By Doug Kennedy, KTN and Dave Spector, Tambourine

Hotel and resort marketers have a powerful secret weapon, which in many cases is grossly underutilized: their call center reservations team.

Even for hoteliers with a robust direct website, call centers remain a vital link in the booking and communications chain, and are a near boundless source of guest information and insight.

Hotel and resort websites are great for showcasing amenities, telling a story and providing fundamental property info to a wide array of visitors, but it’s crucial for hotel marketers to tap their call center teams for acute feedback about what inbound callers truly NEED… and to learn more about where the direct/ website falls short.

“The importance is to realize there’s an interplay of voice and online, and rather than thinking there’s a separate voice customer and online customer. It’s the same customer,” said Doug Kennedy, founder and president of the Kennedy Training Network, which specializes in hotel call center training and support. “It’s not an age thing, either; it’s a misconception that 83-year-old people call and 28-year-old people never call. But really, it’s according to the need. If the 28-year-old is a mom with a 3-year-old kid and has questions about the kids’ club, she’s going to call. Voice is not going away, particularly in independents.”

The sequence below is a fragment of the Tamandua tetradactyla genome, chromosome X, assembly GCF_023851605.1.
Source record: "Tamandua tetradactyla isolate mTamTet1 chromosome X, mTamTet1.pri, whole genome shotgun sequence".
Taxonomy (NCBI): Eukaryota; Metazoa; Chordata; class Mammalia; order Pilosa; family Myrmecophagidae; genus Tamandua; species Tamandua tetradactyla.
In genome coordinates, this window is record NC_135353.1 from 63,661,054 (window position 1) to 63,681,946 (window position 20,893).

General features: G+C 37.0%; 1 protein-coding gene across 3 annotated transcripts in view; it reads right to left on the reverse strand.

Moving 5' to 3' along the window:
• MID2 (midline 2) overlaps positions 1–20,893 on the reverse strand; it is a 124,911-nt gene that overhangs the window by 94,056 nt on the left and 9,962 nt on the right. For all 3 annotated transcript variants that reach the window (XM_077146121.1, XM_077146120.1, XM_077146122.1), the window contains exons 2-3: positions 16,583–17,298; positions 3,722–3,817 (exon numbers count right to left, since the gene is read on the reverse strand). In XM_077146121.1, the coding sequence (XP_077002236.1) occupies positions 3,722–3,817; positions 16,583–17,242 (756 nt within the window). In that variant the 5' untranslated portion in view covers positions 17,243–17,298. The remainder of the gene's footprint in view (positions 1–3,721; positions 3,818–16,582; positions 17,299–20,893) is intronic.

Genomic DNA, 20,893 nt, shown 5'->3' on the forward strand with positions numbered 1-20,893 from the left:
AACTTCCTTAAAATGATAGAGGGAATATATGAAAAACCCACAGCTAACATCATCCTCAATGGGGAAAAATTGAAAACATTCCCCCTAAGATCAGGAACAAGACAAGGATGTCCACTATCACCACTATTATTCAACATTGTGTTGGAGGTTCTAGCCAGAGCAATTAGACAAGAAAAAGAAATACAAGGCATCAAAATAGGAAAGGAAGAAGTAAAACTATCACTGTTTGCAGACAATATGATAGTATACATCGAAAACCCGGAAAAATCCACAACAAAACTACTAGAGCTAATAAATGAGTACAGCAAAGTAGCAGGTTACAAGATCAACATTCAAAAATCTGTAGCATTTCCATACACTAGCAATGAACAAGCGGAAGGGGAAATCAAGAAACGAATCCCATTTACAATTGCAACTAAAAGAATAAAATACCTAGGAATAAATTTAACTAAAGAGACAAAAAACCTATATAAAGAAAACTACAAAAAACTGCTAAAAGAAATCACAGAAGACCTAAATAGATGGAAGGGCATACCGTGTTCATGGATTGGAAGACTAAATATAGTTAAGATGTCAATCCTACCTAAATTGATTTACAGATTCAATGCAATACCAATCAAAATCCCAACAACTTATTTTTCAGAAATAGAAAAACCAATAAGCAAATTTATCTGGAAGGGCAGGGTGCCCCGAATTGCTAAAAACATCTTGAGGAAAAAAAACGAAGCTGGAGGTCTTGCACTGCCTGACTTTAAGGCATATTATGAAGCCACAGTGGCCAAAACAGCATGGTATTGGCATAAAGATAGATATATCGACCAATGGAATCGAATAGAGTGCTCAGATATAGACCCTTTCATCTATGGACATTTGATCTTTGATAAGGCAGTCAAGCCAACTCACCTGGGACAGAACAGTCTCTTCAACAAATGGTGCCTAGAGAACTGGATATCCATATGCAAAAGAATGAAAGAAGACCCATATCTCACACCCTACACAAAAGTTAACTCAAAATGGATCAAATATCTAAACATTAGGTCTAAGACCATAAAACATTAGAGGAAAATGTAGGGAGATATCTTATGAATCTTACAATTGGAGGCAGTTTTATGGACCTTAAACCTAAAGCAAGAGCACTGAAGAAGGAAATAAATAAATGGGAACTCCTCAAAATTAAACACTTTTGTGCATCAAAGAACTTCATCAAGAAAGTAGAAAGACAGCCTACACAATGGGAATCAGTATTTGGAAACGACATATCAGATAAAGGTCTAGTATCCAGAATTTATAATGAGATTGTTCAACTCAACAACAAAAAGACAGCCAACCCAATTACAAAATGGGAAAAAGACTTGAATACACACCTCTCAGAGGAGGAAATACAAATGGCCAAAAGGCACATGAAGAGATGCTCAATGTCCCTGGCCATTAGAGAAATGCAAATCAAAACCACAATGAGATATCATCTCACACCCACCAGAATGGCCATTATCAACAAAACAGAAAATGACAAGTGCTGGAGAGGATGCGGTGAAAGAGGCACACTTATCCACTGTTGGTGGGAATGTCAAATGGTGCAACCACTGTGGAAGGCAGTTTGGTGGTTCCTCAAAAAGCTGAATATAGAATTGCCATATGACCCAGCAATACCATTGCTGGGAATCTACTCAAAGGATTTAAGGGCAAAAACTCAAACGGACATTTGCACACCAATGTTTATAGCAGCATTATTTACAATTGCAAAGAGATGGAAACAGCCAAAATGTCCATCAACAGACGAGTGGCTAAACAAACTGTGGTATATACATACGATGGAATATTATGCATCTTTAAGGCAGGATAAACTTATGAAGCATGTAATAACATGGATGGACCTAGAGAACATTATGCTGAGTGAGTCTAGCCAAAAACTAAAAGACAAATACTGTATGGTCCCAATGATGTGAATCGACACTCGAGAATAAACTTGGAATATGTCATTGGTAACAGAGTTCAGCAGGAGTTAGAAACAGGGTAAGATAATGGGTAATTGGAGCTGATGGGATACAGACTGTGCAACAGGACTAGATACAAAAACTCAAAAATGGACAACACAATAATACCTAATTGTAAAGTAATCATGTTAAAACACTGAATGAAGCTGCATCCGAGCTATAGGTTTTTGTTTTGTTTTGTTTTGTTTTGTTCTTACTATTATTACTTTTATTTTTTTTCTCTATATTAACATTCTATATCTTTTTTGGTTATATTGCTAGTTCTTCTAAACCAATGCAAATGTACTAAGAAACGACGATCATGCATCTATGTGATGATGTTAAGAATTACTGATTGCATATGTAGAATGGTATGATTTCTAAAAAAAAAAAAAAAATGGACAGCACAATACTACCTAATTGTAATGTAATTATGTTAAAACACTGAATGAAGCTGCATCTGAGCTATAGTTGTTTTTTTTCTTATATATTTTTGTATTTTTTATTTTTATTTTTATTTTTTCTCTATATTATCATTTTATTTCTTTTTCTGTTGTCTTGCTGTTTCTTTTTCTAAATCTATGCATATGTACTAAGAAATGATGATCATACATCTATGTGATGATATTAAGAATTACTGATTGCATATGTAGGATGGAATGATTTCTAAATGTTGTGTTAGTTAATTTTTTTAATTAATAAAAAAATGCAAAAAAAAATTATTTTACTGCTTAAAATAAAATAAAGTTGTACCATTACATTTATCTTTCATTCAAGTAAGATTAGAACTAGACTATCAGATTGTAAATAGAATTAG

Filling the information gap

Fostering an interplay between call centers and the web can yield suggestions for future hotel website design enhancements, while also leaning on voice to answer questions that are perhaps too specific to be addressed with basic web pages or increasingly vital (for SEO purposes) online FAQ pages.

Every day, the call center team talks to hundreds of prospective guests who are asking questions that the website is apparently not answering, or at least, not answering well enough.

By conducting regular conversations with call center staff, hotel marketers can glean valuable intel on their own site’s utility and shortcomings, including: